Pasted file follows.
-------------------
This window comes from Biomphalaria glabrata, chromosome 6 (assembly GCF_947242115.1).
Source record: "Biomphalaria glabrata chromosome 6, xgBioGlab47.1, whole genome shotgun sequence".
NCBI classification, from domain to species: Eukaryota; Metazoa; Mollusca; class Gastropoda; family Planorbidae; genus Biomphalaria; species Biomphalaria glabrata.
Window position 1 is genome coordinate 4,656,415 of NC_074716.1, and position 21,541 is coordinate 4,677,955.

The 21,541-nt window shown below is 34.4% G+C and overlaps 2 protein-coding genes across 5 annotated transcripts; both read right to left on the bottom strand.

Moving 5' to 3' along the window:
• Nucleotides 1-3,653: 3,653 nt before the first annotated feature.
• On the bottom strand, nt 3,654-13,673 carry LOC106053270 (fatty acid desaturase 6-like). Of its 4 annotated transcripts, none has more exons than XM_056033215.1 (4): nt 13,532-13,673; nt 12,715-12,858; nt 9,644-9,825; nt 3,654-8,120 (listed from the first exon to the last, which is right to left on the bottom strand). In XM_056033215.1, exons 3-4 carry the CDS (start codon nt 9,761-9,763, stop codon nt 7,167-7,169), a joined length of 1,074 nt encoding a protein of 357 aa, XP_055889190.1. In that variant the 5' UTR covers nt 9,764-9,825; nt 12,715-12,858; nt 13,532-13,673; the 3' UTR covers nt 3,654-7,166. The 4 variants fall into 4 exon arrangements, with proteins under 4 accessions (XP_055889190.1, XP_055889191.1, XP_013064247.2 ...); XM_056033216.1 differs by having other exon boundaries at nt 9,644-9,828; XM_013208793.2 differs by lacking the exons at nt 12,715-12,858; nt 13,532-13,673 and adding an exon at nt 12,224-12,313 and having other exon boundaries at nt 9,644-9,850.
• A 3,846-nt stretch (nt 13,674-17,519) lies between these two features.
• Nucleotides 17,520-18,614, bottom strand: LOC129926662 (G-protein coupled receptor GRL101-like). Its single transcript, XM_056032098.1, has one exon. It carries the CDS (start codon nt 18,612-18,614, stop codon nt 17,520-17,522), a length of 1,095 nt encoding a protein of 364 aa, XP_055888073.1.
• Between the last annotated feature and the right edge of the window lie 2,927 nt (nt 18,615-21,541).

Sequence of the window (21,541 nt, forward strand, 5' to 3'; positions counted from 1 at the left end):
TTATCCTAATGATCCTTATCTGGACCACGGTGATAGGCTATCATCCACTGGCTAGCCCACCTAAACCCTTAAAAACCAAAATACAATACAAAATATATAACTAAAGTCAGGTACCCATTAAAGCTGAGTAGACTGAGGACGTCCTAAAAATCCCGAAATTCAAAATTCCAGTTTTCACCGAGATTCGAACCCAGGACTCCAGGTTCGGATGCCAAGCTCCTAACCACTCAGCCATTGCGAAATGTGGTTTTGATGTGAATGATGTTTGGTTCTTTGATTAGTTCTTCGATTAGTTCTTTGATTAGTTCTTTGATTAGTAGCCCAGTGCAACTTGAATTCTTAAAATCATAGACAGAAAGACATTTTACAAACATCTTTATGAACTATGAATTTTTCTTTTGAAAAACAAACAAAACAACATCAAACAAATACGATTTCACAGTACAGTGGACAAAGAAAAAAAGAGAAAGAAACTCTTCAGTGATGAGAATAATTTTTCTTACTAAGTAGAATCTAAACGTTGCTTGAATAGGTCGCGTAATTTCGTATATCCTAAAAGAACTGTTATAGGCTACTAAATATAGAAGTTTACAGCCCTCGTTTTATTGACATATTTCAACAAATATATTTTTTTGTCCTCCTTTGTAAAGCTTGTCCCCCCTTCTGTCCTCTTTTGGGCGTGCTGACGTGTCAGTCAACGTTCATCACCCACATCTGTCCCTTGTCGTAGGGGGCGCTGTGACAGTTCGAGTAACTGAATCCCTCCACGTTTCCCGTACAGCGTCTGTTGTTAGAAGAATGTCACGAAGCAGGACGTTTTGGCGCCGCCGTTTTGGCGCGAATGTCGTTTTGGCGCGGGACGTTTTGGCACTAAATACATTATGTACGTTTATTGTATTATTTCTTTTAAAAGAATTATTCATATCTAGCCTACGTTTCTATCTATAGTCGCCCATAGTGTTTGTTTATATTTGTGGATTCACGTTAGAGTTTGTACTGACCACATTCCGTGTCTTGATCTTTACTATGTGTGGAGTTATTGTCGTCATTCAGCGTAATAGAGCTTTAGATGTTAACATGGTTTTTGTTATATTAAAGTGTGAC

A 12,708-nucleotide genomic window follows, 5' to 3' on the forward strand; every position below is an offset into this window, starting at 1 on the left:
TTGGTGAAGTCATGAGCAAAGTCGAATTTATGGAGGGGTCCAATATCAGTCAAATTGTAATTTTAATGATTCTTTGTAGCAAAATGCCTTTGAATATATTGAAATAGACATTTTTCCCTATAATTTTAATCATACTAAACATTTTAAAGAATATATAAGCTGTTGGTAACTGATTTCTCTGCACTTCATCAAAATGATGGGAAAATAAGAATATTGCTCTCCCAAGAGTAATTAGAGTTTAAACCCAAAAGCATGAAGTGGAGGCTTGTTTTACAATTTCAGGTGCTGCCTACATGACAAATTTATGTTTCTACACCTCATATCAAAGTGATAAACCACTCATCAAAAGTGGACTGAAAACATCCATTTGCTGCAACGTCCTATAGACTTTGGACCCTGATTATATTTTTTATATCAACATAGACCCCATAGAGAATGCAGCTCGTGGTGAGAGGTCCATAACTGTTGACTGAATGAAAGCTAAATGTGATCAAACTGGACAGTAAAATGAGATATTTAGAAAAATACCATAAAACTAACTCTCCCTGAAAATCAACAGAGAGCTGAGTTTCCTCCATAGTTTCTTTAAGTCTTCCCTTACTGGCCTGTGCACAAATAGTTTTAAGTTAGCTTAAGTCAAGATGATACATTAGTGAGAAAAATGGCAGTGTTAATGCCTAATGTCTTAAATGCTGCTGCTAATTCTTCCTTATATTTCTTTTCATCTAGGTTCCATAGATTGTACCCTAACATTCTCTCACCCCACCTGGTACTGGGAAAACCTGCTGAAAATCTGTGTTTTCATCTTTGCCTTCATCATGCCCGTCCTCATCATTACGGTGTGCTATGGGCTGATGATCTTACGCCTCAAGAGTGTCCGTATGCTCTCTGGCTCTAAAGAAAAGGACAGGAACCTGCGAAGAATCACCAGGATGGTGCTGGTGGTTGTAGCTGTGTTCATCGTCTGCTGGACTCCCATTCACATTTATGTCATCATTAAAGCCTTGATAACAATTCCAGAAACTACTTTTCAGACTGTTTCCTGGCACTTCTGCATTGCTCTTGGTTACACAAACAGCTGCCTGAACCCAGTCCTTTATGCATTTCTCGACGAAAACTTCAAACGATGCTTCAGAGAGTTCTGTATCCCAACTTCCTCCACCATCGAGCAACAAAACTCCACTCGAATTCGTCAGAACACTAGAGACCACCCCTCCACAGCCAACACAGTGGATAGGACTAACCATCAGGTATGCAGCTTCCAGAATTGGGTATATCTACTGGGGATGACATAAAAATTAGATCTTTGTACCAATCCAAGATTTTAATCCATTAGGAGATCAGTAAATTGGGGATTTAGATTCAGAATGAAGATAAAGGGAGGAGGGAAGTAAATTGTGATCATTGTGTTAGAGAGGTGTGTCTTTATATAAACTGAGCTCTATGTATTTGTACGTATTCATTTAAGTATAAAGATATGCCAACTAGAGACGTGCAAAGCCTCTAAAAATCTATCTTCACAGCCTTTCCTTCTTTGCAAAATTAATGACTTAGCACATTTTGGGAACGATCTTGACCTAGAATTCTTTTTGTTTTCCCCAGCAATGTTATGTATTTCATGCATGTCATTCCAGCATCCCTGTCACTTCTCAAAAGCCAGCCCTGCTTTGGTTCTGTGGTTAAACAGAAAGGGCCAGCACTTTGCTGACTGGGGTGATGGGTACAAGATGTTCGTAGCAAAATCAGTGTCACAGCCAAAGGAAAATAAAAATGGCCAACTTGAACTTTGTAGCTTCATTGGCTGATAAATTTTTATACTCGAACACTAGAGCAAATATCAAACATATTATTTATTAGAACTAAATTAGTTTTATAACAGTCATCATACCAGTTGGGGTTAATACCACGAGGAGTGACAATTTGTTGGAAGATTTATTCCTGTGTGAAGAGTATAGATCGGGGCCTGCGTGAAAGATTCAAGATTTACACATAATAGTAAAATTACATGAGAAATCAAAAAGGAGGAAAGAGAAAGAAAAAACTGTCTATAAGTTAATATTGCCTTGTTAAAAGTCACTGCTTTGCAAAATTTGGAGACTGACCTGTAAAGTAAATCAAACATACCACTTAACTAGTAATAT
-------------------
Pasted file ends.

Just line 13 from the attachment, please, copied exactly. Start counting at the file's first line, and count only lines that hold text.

TTATCCTAATGATCCTTATCTGGACCACGGTGATAGGCTATCATCCACTGGCTAGCCCACCTAAACCCTTAAAAACCAAAATACAATACAAAATATATAACTAAAGTCAGGTACCCATTAAAGCTGAGTAGACTGAGGACGTCCTAAAAATCCCGAAATTCAAAATTCCAGTTTTCACCGAGATTCGAACCCAGGACTCCAGGTTCGGATGCCAAGCTCCTAACCACTCAGCCATTGCGAAATGTGGTTTTGATGTGAATGATGTTTGGTTCTTTGATTAGTTCTTCGATTAGTTCTTTGATTAGTTCTTTGATTAGTAGCCCAGTGCAACTTGAATTCTTAAAATCATAGACAGAAAGACATTTTACAAACATCTTTATGAACTATGAATTTTTCTTTTGAAAAACAAACAAAACAACATCAAACAAATACGATTTCACAGTACAGTGGACAAAGAAAAAAAGAGAAAGAAACTCTTCAGTGATGAGAATAATTTTTCTTACTAAGTAGAATCTAAACGTTGCTTGAATAGGTCGCGTAATTTCGTATATCCTAAAAGAACTGTTATAGGCTACTAAATATAGAAGTTTACAGCCCTCGTTTTATTGACATATTTCAACAAATATATTTTTTTGTCCTCCTTTGTAAAGCTTGTCCCCCCTTCTGTCCTCTTTTGGGCGTGCTGACGTGTCAGTCAACGTTCATCACCCACATCTGTCCCTTGTCGTAGGGGGCGCTGTGACAGTTCGAGTAACTGAATCCCTCCACGTTTCCCGTACAGCGTCTGTTGTTAGAAGAATGTCACGAAGCAGGACGTTTTGGCGCCGCCGTTTTGGCGCGAATGTCGTTTTGGCGCGGGACGTTTTGGCACTAAATACATTATGTACGTTTATTGTATTATTTCTTTTAAAAGAATTATTCATATCTAGCCTACGTTTCTATCTATAGTCGCCCATAGTGTTTGTTTATATTTGTGGATTCACGTTAGAGTTTGTACTGACCACATTCCGTGTCTTGATCTTTACTATGTGTGGAGTTATTGTCGTCATTCAGCGTAATAGAGCTTTAGATGTTAACATGGTTTTTGTTATATTAAAGTGTGAC